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Feds propose raft of changes to cannabis rules to reduce regulatory burden

Cannabis plants grow inside of Thrive Cannabis' production facility in Simcoe, Ont. Tuesday, April 13, 2021. (Tara Walton/THE CANADIAN PRESS) Cannabis plants grow inside of Thrive Cannabis' production facility in Simcoe, Ont. Tuesday, April 13, 2021. (Tara Walton/THE CANADIAN PRESS)
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OTTAWA -

The federal government is proposing a raft of changes to cannabis regulations ranging from packaging to reporting requirements in an effort to reduce the regulatory burden.

Outlined in the latest Canada Gazette released Friday, Health Canada said the changes will mean about $41 million in annualized net benefits in terms of administrative and compliance cost savings.

"Health Canada recognizes that there may be regulatory measures that could be made more efficient and streamlined without compromising the public health and public safety objectives."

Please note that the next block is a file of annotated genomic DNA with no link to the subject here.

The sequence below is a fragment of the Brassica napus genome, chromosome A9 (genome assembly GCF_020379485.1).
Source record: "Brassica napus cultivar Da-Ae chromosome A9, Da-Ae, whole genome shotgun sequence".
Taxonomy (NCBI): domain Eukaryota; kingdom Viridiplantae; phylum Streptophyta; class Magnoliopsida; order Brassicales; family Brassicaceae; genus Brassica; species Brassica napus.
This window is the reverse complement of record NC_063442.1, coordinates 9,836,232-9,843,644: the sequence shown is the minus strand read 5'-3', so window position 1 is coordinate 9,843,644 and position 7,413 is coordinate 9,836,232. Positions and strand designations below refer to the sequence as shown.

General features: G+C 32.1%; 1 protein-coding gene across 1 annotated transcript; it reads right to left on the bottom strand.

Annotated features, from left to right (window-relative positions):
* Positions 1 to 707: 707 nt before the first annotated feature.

Proposed packaging changes include allowing the lids and containers of cannabis products to be different colours, permitting cut-out windows or transparent packaging so that consumers can see the product before buying, and allowing QR codes so buyers are able to find more information.

Producers would also be able to package multiple products together as long as the package is still under the 30-gram limit, and products inside also meet packaging requirements. The change would mean producers could sell higher quantities of edibles in one outer package.

Images or information on the packaging would still generally not be allowed, but the rules would be eased to permit adding something specifc if other statues require it, such as the recycling icon.

The easing of rules would also mean producers no longer have to provide paper copies of information sheets to retailers, wouldn't have to submit a notice to government on every new dried or fresh cannabis product they want to sell, and the sale and distribution of cannabis pollen would be allowed.

Producers also wouldn't need to report annually on promotional efforts, and would no longer need to report on cultivation waste.

The changes come as the cannabis industry has faced numerous headwinds, bankruptcies and market consolidation following legalization in 2018.

A group convened by the federal government to study the legislation that made cannabis legal earlier this year made 54 recommendations the updates that range from packaging and labelling rule changes to a review of the excise taxes charged to pot producers.

This report by The Canadian Press was first published June 7, 2024.

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